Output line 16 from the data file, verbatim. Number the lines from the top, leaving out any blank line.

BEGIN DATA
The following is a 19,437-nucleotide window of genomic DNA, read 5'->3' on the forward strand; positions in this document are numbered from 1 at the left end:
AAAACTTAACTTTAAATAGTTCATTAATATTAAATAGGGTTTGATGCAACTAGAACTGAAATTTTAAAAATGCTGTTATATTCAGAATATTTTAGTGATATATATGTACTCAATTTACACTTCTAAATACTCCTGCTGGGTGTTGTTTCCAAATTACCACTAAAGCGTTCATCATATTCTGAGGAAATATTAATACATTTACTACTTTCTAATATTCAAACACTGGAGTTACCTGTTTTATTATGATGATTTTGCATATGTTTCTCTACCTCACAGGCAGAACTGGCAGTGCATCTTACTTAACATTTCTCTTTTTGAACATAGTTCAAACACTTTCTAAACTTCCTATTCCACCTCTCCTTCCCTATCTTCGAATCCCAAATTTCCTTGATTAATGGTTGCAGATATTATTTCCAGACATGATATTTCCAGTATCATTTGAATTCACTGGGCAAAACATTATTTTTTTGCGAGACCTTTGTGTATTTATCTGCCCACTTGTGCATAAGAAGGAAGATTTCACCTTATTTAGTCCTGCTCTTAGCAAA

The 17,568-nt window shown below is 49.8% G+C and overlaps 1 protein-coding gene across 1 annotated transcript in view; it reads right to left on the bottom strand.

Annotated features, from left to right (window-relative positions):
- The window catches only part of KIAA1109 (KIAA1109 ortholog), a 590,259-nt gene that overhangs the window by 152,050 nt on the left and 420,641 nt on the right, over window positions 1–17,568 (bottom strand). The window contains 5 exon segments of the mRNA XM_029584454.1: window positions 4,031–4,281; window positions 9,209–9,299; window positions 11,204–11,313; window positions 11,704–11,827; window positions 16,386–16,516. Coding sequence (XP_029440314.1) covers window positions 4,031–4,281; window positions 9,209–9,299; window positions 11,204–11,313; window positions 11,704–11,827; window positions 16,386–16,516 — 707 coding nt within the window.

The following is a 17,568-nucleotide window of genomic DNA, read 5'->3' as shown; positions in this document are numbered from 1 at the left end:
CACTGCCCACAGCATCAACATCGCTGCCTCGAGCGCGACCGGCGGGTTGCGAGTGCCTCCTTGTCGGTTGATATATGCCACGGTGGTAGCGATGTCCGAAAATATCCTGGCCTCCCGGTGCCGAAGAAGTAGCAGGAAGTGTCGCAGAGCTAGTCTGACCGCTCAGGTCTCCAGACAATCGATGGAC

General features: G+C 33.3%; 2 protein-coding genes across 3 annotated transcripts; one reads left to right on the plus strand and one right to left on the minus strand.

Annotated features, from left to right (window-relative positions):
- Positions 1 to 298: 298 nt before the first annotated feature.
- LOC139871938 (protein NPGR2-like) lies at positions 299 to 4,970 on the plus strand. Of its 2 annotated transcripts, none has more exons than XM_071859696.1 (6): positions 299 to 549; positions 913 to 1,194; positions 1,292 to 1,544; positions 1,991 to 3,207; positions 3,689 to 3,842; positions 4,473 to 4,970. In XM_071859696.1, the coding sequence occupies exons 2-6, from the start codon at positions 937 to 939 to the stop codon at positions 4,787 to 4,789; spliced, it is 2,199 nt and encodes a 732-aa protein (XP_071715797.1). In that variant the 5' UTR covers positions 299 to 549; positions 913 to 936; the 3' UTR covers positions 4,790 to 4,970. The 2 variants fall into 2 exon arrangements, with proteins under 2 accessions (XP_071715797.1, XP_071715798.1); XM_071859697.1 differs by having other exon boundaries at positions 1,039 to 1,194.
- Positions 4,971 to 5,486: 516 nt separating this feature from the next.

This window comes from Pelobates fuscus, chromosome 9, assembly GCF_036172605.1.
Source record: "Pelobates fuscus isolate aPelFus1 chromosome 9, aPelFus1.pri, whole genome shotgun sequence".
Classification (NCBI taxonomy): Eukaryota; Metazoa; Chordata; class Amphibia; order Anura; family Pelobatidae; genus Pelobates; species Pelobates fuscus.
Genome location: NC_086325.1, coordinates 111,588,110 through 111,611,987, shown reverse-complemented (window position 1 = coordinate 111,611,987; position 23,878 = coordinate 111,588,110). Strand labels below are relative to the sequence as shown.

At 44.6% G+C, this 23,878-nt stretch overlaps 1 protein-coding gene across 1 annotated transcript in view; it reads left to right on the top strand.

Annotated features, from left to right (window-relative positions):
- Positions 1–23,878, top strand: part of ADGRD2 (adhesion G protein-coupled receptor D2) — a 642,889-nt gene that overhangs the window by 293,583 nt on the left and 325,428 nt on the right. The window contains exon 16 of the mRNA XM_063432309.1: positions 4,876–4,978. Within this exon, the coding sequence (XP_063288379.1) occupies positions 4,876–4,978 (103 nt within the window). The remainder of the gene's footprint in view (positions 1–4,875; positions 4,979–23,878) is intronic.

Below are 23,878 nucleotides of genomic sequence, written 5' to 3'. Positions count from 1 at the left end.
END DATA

Genome location: NC_086325.1, coordinates 111,588,110 through 111,611,987, shown reverse-complemented (window position 1 = coordinate 111,611,987; position 23,878 = coordinate 111,588,110). Strand labels below are relative to the sequence as shown.